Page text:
Spurs near Tiger Hill and Tololing which were recaptured placed jawans behind Mashkoh and Kaksar. This unnerved the enemy. Also unnerving for him was India's stunning successes and the unstoppable momentum of onslaught. After Tiger Hill, it was the deluge.
The White Flag
Running short of water, supplies, motivation and morale, the Pakistani will to fight cracked when news of the 'appeal' for withdrawal reached them. Confusion was compounded by Prime Minister Atal Bihari Vajpayee's declaration of victory on July 10. This was a first strike in spy-war.
Not only did Pakistani officers at places abandon their soldiers, they also abandoned their dead, worse disowned them. This is an even greater ignominy than rout and retreat.
The last time Pakistani soldiers showed the white flag was in Dhaka in 1971. Twenty-eight years later it has waved it again in Kargil. Now, as then, the story is repetitive -- tales of Pakistani barbarity reciprocated by civilised and dignified Indian military behaviour. The Pakistani army mutilated and fouled the Indian dead. The Indian army buried their dead with full military honours.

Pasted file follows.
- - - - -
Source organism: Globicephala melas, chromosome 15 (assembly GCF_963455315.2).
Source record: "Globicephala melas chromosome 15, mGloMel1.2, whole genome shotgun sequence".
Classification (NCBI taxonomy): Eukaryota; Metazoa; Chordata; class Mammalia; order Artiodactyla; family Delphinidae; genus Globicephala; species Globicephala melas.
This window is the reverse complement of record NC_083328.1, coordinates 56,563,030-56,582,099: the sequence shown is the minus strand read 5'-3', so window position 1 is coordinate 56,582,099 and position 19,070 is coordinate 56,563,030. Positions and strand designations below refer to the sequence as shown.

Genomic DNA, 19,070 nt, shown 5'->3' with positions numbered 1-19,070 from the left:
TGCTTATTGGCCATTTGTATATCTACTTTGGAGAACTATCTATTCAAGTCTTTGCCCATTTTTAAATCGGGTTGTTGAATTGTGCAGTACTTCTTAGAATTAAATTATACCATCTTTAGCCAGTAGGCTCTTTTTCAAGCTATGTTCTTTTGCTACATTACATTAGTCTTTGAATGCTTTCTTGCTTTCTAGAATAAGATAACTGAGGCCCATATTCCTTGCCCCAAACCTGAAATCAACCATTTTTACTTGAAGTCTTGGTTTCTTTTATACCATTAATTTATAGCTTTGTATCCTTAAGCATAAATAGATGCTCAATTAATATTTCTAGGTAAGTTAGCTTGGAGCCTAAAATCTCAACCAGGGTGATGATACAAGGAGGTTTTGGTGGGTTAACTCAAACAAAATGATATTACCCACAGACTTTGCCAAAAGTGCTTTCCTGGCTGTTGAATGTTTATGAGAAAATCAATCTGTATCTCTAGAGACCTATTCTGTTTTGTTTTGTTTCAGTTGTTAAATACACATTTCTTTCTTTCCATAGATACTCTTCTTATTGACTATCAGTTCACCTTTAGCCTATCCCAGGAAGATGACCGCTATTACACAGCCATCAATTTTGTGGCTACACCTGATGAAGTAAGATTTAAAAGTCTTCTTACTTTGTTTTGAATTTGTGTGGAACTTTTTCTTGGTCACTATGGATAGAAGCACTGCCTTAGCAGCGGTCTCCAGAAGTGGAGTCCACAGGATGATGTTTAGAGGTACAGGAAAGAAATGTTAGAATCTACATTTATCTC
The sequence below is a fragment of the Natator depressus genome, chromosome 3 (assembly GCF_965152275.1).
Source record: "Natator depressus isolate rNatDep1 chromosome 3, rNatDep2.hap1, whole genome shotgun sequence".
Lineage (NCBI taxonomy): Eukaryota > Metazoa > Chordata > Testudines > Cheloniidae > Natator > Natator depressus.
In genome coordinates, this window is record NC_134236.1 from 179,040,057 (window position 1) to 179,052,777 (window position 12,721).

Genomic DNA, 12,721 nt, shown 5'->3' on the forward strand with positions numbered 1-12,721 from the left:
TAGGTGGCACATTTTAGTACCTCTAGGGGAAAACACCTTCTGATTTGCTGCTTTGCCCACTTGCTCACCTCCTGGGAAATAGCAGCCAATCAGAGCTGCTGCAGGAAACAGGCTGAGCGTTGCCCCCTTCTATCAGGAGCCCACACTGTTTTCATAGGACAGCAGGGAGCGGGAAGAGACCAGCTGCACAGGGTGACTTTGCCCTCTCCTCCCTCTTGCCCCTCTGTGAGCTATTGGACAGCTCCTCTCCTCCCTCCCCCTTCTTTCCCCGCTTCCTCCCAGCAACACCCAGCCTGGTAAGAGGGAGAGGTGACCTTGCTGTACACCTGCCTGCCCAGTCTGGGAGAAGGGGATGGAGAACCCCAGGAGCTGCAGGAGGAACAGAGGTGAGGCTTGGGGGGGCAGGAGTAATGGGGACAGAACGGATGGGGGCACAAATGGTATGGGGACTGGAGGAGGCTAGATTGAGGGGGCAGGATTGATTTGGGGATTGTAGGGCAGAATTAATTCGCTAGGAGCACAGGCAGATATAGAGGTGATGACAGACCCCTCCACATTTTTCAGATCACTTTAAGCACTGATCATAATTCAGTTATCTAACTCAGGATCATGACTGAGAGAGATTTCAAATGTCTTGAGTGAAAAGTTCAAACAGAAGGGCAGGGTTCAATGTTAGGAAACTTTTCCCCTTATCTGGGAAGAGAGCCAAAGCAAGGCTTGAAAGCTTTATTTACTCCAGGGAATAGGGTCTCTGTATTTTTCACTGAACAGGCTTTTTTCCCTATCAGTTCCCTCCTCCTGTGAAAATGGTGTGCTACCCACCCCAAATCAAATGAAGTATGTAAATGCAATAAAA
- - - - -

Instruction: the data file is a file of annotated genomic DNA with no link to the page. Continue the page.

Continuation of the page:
But Pakistani intruders were given an exit corridor and a qualified ceasefire: no air, artillery and mortar strikes in Kaksar and Mushkoh. The Indians advanced reclaiming ground right up to the LoC as the Pakistanis fled. It is not in the jawan's methods and culture to shoot at a withdrawing enemy.
The army is jubilant and angry. Its morale is sky high. It has taught Pakistan a second lesson in this half century. The anger is over the necessary but qualified ceasefire. But soldiers have to remember that sometimes it is prudent to win part of the war without fighting it, not the least because it saves lives.
Higher direction of war
The government gave a simple task to the armed forces -- eviction of intrusions and restoration of LoC without crossing it. The government also gave a free hand to General V P Malik, Chairman, Chiefs of Staff Committee, to fight the campaign with no pressure of time or other riders. Some diversion was sought to be created by Opposition parties by drawing a distinction between the army and the government. This was resented by the army high command.
The Cabinet Committee on Security attended by the service chiefs met regularly, at times on a daily basis. The chiefs were consulted and/or informed at each stage before any political or diplomatic initiative was taken. Operation Vijay is really a triumph of politico-military diplomacy with the military in the driving seat.
Conduct of Battle